Chemical vapor deposition (CVD) is a powerful technique for synthesizing monolayer materials such as transition metal dichalcogenides. It has advantages over exfoliation techniques, including higher purity and the ability to control the chemistry of the products. However, controllable and reproducible synthesis of 2D materials using CVD is a challenge because of the complex growth process and its sensitivity to subtle changes in growth conditions, making it difficult to extend conclusions obtained in one CVD chamber to another. Here, we developed a multiscale model linking CVD control parameters to the morphology, size, and distribution of synthesized 2D materials. Its capabilities are experimentally validated via the systematic growth of MoS2. In particular, we coupled the reactor-scale governing heat and mass transport equations with the mesoscale phase-field equations for the growth morphology considering the variation of edge energies with the precursor concentration within the growth chamber. The predicted spatial distributions of 2D islands are statistically analyzed, and experiments are then performed to validate the predicted island morphology and distributions. It is shown that the model can be employed to predict and control the morphology and characteristics of synthesized 2D materials.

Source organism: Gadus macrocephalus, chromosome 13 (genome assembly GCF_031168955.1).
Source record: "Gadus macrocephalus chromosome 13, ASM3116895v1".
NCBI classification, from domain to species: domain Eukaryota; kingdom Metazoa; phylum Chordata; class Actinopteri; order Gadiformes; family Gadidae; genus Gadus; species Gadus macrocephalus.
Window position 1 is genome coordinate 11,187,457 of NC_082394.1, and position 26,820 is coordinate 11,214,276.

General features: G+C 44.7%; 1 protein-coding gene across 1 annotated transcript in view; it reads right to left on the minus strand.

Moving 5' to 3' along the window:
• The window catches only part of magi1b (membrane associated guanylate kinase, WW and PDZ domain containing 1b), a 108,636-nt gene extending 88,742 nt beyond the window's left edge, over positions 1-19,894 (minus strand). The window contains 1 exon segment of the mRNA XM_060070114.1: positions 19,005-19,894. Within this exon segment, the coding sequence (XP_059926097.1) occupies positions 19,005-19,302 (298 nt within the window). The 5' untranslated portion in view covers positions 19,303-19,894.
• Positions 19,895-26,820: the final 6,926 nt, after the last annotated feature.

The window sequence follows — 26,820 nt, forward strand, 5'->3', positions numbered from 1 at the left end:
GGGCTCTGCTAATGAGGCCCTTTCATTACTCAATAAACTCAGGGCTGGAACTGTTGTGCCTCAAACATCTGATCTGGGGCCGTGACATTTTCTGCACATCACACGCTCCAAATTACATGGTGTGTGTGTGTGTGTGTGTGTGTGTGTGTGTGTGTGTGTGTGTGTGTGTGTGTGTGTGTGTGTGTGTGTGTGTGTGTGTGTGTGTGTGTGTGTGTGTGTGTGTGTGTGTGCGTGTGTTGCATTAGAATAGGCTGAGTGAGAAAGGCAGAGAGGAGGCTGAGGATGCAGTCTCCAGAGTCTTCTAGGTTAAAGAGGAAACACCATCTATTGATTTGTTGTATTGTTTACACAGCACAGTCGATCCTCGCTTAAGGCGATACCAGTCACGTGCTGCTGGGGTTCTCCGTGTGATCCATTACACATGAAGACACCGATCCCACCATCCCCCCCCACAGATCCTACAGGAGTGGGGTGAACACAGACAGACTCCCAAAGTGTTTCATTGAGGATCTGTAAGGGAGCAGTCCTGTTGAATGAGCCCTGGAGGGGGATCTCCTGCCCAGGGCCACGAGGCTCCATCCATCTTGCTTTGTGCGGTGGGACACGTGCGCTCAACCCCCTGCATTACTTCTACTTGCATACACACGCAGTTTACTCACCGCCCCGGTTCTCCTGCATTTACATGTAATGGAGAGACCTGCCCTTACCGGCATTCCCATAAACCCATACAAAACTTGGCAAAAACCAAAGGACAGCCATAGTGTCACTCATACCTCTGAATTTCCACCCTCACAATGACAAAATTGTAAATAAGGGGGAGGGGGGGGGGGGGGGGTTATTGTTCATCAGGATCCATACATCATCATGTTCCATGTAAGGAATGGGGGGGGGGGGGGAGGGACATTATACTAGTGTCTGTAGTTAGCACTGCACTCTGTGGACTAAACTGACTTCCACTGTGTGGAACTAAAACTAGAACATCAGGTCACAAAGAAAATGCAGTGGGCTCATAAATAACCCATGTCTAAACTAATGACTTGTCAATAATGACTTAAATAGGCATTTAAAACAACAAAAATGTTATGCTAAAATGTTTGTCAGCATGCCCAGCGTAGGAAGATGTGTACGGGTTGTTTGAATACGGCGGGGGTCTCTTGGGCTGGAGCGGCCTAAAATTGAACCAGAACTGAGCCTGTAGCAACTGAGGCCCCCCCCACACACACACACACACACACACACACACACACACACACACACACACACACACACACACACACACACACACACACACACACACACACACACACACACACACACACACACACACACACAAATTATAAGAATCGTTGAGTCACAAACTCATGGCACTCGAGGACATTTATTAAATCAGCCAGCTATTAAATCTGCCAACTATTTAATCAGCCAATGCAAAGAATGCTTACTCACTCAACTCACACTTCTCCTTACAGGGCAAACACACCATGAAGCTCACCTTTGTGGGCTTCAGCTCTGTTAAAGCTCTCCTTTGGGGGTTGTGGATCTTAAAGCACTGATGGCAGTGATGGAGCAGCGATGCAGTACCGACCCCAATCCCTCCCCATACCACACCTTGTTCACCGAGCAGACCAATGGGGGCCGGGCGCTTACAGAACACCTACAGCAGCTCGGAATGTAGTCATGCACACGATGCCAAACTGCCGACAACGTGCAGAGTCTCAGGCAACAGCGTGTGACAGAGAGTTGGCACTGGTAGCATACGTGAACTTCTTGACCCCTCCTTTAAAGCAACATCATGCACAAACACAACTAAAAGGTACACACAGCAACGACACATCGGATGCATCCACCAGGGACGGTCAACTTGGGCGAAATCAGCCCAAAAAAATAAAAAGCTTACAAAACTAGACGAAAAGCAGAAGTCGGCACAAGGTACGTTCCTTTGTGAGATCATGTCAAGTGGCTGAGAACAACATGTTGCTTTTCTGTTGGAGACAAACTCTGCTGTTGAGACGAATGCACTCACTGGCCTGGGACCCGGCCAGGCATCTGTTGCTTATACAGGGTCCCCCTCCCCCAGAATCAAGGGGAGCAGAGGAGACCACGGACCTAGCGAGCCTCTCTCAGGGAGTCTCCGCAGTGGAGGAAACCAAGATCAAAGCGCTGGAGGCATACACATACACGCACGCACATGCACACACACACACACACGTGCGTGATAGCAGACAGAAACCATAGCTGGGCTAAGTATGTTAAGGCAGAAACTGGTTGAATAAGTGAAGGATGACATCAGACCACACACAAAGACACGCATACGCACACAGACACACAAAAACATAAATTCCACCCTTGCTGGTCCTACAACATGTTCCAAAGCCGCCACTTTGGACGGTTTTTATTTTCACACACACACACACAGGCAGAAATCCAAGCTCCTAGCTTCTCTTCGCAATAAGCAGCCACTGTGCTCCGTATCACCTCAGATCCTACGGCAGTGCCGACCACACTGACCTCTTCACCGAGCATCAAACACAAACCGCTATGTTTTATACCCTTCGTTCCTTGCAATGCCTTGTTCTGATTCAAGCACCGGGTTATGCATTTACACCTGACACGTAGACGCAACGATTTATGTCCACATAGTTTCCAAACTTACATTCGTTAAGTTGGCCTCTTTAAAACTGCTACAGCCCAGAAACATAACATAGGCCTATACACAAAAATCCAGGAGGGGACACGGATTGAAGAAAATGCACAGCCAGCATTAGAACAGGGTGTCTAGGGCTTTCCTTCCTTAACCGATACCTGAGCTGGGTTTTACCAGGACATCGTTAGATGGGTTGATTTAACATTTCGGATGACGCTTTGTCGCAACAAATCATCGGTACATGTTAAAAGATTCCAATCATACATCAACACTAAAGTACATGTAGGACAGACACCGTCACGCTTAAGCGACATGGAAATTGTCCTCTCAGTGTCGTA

All Science Journal Classification (ASJC) codes
- Materials Science(all)
- Mechanical Engineering
- Mechanics of Materials
- Condensed Matter Physics